Raj turns up and cleverly insinuates himself into the family, gradually winning over nearly everyone except Baldev. Though the story adheres to the convention of asking Simran to wait patiently while the menfolk sort out her fate, Kajol brings great spirit to the role and manages, especially through several conversations with her mother and sister and a remarkable manipulation of the women’s festival of Karwa chauth (when women fast until moonrise for the benefit of their husbands), to signal her inwardly steely resistance. She also demands, and gets, treatment from Raj that suggests a companionate and egalitarian future relationship for the two. But there is still the problem of her being engaged to someone else, and Raj’s steadfast refusal to elope: he is a “Hindustani” after all, and insists that her father willingly “give” her to him. Achieving matrimonial freedom of choice for the younger generation while ostensibly upholding patriarchal authority and control is a clever trick, and though a feel-good ending is a foregone conclusion, the director keeps us guessing as to how he will pull it off.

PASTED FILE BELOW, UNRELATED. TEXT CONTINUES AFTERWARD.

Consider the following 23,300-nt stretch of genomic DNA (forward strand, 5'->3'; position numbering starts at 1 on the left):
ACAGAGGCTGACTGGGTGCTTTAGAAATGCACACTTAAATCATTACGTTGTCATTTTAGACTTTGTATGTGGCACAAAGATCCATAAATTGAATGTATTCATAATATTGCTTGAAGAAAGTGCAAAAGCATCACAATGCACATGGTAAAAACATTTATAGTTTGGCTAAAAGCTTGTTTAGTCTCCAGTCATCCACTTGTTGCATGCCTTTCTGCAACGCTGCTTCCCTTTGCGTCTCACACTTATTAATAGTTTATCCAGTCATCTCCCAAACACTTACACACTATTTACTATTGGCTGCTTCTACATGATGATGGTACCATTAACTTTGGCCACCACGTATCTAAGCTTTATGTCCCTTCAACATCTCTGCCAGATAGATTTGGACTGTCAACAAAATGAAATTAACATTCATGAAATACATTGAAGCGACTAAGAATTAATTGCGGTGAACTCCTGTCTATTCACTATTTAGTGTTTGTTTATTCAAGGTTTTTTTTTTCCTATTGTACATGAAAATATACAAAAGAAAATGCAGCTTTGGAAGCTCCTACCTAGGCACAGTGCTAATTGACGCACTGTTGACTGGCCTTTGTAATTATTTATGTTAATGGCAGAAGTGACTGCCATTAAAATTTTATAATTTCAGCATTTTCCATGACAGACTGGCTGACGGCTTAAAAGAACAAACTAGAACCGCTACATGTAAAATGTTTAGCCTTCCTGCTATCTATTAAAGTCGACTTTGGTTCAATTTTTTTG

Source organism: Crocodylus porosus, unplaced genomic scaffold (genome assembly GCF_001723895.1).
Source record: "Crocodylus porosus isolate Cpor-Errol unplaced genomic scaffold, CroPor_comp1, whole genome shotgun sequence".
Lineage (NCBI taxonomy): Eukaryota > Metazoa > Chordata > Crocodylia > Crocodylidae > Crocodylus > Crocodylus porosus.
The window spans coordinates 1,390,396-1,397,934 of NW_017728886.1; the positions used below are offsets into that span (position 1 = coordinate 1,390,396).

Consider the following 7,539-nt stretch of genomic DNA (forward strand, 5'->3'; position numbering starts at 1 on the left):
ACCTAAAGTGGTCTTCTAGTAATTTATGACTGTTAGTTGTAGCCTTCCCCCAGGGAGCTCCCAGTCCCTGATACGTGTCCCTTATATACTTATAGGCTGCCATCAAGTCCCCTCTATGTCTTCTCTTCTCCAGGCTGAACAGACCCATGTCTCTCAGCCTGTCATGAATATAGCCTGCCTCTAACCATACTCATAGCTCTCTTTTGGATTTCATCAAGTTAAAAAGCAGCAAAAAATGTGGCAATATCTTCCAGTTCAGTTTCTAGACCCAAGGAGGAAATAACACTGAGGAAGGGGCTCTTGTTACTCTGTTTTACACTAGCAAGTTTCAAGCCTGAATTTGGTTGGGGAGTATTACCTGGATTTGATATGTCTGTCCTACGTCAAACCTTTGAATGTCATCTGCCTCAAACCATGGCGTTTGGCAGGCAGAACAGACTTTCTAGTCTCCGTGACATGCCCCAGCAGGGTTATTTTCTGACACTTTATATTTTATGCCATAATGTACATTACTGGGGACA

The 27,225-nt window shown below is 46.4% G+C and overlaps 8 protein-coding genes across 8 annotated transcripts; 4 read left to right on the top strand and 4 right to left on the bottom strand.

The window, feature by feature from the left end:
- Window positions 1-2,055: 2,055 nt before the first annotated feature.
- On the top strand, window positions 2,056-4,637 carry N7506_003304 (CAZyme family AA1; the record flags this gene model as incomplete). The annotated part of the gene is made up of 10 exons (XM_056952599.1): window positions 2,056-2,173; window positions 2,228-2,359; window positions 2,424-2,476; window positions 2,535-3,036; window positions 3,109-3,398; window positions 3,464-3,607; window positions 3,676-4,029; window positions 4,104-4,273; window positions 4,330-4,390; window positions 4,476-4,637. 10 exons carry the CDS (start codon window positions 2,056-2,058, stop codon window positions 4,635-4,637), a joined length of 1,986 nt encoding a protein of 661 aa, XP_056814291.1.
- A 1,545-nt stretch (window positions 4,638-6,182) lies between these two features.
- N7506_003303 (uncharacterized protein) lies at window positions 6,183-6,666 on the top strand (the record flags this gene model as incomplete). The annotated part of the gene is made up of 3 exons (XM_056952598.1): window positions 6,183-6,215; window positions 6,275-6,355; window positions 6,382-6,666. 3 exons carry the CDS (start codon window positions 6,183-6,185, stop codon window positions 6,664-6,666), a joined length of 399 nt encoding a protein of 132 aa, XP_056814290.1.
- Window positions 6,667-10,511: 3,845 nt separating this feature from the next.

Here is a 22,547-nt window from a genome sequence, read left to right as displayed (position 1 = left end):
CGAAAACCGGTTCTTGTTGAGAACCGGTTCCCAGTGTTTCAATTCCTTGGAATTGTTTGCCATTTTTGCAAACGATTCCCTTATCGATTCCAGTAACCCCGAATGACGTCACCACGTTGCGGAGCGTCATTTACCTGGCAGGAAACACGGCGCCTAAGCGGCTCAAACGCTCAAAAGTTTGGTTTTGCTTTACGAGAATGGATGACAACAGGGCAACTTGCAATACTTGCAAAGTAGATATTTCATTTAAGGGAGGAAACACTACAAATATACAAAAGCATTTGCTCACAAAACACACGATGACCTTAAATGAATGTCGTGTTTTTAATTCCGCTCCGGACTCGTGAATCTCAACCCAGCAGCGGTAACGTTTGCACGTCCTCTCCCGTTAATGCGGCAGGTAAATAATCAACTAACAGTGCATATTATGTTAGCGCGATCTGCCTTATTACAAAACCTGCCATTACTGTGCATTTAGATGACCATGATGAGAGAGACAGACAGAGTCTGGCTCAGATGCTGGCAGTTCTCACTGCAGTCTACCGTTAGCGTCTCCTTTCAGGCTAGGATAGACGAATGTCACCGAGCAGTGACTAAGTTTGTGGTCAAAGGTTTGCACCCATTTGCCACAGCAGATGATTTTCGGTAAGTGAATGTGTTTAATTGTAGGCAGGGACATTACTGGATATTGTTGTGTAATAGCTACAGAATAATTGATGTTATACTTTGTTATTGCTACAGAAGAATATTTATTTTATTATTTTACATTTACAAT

Eight strong songs include numerous standouts: the lilting and thrice-reprised Ghar aaja pardesi (“Come home, wanderer”), the frenetic Ruk jaa, o dil diwane (“Stop, O my mad lover”), performed by Raj in an imaginary Paris nightclub, the lovesong Tujhe dekha to (“When I saw you, I realized…”), and the splendidly-choreographed Mehndi laga ke rakhna (“Make sure henna is applied to your hands”), sung by the wedding party in a rooftop romp.

For teachers, this could be a good film to stimulate discussion of inter-generational issues and changing cultural values in the Indian diaspora (especially if paired with one of the more stock portrayals noted earlier, or with the British independent film BHAJI ON THE BEACH). DDLJ has been the subject (together with PARDES) of an insightful journal article by Patricia Uberoi (see abstract below).